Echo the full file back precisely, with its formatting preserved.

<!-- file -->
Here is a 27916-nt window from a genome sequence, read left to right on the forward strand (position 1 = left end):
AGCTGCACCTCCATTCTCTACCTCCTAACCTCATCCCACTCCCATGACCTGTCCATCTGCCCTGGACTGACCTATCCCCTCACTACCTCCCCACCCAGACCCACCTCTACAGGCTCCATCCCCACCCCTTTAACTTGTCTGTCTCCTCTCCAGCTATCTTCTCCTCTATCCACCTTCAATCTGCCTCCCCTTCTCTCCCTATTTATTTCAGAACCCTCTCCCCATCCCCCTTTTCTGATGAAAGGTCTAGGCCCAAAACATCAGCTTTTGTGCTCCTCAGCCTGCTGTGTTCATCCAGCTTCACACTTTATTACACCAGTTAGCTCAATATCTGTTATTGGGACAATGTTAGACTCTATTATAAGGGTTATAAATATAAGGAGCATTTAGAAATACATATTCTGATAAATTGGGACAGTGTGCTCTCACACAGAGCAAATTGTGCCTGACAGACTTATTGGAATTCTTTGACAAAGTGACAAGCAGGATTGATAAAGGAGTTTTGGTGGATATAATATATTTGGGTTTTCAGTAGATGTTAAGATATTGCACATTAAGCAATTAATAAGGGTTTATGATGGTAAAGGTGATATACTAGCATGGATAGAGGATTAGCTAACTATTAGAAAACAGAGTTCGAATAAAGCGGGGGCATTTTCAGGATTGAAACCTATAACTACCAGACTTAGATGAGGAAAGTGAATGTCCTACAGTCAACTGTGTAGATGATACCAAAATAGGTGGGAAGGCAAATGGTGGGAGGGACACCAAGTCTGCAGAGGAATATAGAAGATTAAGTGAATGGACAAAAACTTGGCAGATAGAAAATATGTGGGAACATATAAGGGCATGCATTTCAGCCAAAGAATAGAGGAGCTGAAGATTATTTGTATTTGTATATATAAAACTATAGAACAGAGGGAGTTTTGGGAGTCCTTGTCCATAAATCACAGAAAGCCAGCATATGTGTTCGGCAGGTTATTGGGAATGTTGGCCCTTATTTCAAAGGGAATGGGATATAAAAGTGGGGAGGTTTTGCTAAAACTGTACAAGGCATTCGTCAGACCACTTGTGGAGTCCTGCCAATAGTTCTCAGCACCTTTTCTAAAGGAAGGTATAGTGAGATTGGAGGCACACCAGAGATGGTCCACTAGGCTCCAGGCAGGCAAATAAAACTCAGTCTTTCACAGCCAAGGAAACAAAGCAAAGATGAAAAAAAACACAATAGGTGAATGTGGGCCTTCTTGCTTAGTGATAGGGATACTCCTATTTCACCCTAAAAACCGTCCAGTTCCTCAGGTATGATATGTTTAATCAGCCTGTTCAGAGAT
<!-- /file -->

Here is a 27916-nt window from a genome sequence, read left to right on the forward strand (position 1 = left end):
AGCTGCACCTCCATTCTCTACCTCCTAACCTCATCCCACTCCCATGACCTGTCCATCTGCCCTGGACTGACCTATCCCCTCACTACCTCCCCACCCAGACCCACCTCTACAGGCTCCATCCCCACCCCTTTAACTTGTCTGTCTCCTCTCCAGCTATCTTCTCCTCTATCCACCTTCAATCTGCCTCCCCTTCTCTCCCTATTTATTTCAGAACCCTCTCCCCATCCCCCTTTTCTGATGAAAGGTCTAGGCCCAAAACATCAGCTTTTGTGCTCCTCAGCCTGCTGTGTTCATCCAGCTTCACACTTTATTACACCAGTTAGCTCAATATCTGTTATTGGGACAATGTTAGACTCTATTATAAGGGTTATAAATATAAGGAGCATTTAGAAATACATATTCTGATAAATTGGGACAGTGTGCTCTCACACAGAGCAAATTGTGCCTGACAGACTTATTGGAATTCTTTGACAAAGTGACAAGCAGGATTGATAAAGGAGTTTTGGTGGATATAATATATTTGGGTTTTCAGTAGATGTTAAGATATTGCACATTAAGCAATTAATAAGGGTTTATGATGGTAAAGGTGATATACTAGCATGGATAGAGGATTAGCTAACTATTAGAAAACAGAGTTCGAATAAAGCGGGGGCATTTTCAGGATTGAAACCTATAACTACCAGACTTAGATGAGGAAAGTGAATGTCCTACAGTCAACTGTGTAGATGATACCAAAATAGGTGGGAAGGCAAATGGTGGGAGGGACACCAAGTCTGCAGAGGAATATAGAAGATTAAGTGAATGGACAAAAACTTGGCAGATAGAAAATATGTGGGAACATATAAGGGCATGCATTTCAGCCAAAGAATAGAGGAGCTGAAGATTATTTGTATTTGTATATATAAAACTATAGAACAGAGGGAGTTTTGGGAGTCCTTGTCCATAAATCACAGAAAGCCAGCATATGTGTTCGGCAGGTTATTGGGAATGTTGGCCCTTATTTCAAAGGGAATGGGATATAAAAGTGGGGAGGTTTTGCTAAAACTGTACAAGGCATTCGTCAGACCACTTGTGGAGTCCTGCCAATAGTTCTCAGCACCTTTTCTAAAGGAAGGTATAGTGAGATTGGAGGCACACCAGAGATGGTCCACTAGGCTCCAGGCAGGCAAATAAAACTCAGTCTTTCACAGCCAAGGAAACAAAGCAAAGATGAAAAAAAACACAATAGGTGAATGTGGGCCTTCTTGCTTAGTGATAGGGATACTCCTATTTCACCCTAAAAACCGTCCAGTTCCTCAGGTATGATATGTTTAATCAGCCTGTTCAGAGAT